Going For Promotion: The Gender Gap At Work

Women have to meet more stringent criteria for promotion than men, but much of the difference lies in their different attributes: lack of work experience, for example, is more important than ''glass ceilings''. What''s more, such barriers to women''s promotion are greatest at the lower end of the job ladder; men and women are treated pretty much equally once senior grades are reached. These are some of the conclusions reached by David Jones and Gerald Makepeace in an analysis of the personnel data of a large UK financial company, published in a recent issue of the Economic Journal. Jones and Makepeace examined the gender differences in pay and position across the 15 grades of the company to assess how much they were due to factors like age, education and work experience and how much due to discrimination. They found that:

  • Men''s salaries were on average 67% higher than women''s. About a third of thisdifference can probably be ascribed to discrimination.
  • There was very little difference between the salaries of men and women within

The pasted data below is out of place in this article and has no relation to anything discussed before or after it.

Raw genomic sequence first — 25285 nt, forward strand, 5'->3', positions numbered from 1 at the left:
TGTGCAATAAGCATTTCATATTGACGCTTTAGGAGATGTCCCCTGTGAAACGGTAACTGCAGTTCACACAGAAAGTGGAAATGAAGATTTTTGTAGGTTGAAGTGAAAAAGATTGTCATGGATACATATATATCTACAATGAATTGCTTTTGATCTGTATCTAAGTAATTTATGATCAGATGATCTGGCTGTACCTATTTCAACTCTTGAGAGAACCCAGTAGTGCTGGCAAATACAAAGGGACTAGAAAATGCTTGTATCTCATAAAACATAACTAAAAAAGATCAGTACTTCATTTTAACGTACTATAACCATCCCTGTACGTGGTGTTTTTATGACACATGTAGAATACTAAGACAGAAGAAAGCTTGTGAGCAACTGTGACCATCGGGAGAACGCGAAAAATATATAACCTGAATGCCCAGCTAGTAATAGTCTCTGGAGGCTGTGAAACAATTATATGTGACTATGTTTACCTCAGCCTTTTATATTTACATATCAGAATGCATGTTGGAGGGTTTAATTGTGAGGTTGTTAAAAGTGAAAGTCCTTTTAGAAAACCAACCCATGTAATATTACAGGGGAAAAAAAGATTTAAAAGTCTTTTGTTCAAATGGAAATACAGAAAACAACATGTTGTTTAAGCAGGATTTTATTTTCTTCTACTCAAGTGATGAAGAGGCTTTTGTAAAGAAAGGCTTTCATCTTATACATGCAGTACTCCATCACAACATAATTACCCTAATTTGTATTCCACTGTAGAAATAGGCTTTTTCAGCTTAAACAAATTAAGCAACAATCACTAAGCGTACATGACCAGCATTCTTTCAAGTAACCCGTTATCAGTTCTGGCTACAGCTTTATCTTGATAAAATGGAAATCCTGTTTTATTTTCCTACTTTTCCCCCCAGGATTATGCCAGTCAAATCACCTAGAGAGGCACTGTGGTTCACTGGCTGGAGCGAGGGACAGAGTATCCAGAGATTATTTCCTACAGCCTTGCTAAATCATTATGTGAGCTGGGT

particular grades. However, 85% of women were in clerical grades and only 40% of
    men, while only 1% of women were in management grades and 25% of men.
  • Men were on average two and a half grades higher up the hierarchy than women.
    Up to a third of this difference can be ascribed to discrimination. The reason for the
    difference is that women have to demonstrate higher latent ability to win promotion.
    If the same promotion criteria were applied to both genders, the proportion of
    female managers would rise to 3%.
  • Women had on average been employed for 7.6 years compared with 16.6 for men. If
    women''s work experience was the same as men''s, the proportion in management
    grades would rise to 20%, not far short of men''s 25%.

Assessing why women are discriminated against is difficult, but one possible motive for the reluctance to promote women to positions of managerial responsibility is the fear they will drop out to have children, disrupting the corporate hierarchy. This is consistent with evidence that women advance more successfully in professional jobs that demand marketable individual skills than in managerial jobs with direct control over staff and resources. It also means that the growing number of women in junior managerial positions will not result automatically in increased representation at higher levels.

''Equal Worth, Equal Opportunities: Pay and Promotion in an Internal
Labour Marker'' by David Jones and Gerry Makepeace is published in the March 1996
issue of the Economic Journal. Jones is at the University of Wales, Bangor; Makepeace is
Professor of Economics at Cardiff Business School.